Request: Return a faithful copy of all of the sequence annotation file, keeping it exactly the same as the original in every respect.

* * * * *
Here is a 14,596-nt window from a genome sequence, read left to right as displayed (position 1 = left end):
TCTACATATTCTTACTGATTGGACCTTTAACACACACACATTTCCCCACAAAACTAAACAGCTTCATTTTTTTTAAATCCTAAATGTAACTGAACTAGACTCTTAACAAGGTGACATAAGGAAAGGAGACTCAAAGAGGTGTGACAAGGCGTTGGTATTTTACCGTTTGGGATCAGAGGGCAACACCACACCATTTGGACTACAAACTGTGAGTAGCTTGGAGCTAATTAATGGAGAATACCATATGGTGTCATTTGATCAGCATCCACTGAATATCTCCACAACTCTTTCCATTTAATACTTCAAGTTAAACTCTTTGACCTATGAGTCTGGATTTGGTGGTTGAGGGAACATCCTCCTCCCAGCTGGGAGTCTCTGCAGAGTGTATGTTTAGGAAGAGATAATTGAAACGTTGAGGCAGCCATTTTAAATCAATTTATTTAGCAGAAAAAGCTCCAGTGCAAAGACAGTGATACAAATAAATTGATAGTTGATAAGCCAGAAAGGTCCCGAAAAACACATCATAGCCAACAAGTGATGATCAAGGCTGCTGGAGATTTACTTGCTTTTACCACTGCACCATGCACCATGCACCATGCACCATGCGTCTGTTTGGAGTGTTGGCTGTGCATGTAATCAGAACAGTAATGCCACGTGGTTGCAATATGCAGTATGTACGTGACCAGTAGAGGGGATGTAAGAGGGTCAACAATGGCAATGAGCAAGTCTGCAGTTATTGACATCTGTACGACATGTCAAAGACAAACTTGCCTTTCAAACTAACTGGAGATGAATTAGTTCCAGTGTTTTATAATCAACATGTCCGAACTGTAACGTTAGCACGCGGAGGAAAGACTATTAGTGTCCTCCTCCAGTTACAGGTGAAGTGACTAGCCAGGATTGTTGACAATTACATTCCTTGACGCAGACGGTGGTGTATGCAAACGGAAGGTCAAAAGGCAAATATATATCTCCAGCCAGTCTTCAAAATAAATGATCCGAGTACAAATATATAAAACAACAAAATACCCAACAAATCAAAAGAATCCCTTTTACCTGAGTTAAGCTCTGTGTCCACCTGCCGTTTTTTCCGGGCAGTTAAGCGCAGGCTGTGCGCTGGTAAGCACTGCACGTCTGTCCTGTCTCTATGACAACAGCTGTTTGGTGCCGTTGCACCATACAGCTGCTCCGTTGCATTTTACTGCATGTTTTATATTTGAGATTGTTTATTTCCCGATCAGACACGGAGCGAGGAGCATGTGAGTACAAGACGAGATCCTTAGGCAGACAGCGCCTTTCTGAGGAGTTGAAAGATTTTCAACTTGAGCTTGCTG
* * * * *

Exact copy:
Here is a 14,596-nt window from a genome sequence, read left to right as displayed (position 1 = left end):
TCTACATATTCTTACTGATTGGACCTTTAACACACACACATTTCCCCACAAAACTAAACAGCTTCATTTTTTTTAAATCCTAAATGTAACTGAACTAGACTCTTAACAAGGTGACATAAGGAAAGGAGACTCAAAGAGGTGTGACAAGGCGTTGGTATTTTACCGTTTGGGATCAGAGGGCAACACCACACCATTTGGACTACAAACTGTGAGTAGCTTGGAGCTAATTAATGGAGAATACCATATGGTGTCATTTGATCAGCATCCACTGAATATCTCCACAACTCTTTCCATTTAATACTTCAAGTTAAACTCTTTGACCTATGAGTCTGGATTTGGTGGTTGAGGGAACATCCTCCTCCCAGCTGGGAGTCTCTGCAGAGTGTATGTTTAGGAAGAGATAATTGAAACGTTGAGGCAGCCATTTTAAATCAATTTATTTAGCAGAAAAAGCTCCAGTGCAAAGACAGTGATACAAATAAATTGATAGTTGATAAGCCAGAAAGGTCCCGAAAAACACATCATAGCCAACAAGTGATGATCAAGGCTGCTGGAGATTTACTTGCTTTTACCACTGCACCATGCACCATGCACCATGCACCATGCGTCTGTTTGGAGTGTTGGCTGTGCATGTAATCAGAACAGTAATGCCACGTGGTTGCAATATGCAGTATGTACGTGACCAGTAGAGGGGATGTAAGAGGGTCAACAATGGCAATGAGCAAGTCTGCAGTTATTGACATCTGTACGACATGTCAAAGACAAACTTGCCTTTCAAACTAACTGGAGATGAATTAGTTCCAGTGTTTTATAATCAACATGTCCGAACTGTAACGTTAGCACGCGGAGGAAAGACTATTAGTGTCCTCCTCCAGTTACAGGTGAAGTGACTAGCCAGGATTGTTGACAATTACATTCCTTGACGCAGACGGTGGTGTATGCAAACGGAAGGTCAAAAGGCAAATATATATCTCCAGCCAGTCTTCAAAATAAATGATCCGAGTACAAATATATAAAACAACAAAATACCCAACAAATCAAAAGAATCCCTTTTACCTGAGTTAAGCTCTGTGTCCACCTGCCGTTTTTTCCGGGCAGTTAAGCGCAGGCTGTGCGCTGGTAAGCACTGCACGTCTGTCCTGTCTCTATGACAACAGCTGTTTGGTGCCGTTGCACCATACAGCTGCTCCGTTGCATTTTACTGCATGTTTTATATTTGAGATTGTTTATTTCCCGATCAGACACGGAGCGAGGAGCATGTGAGTACAAGACGAGATCCTTAGGCAGACAGCGCCTTTCTGAGGAGTTGAAAGATTTTCAACTTGAGCTTGCTG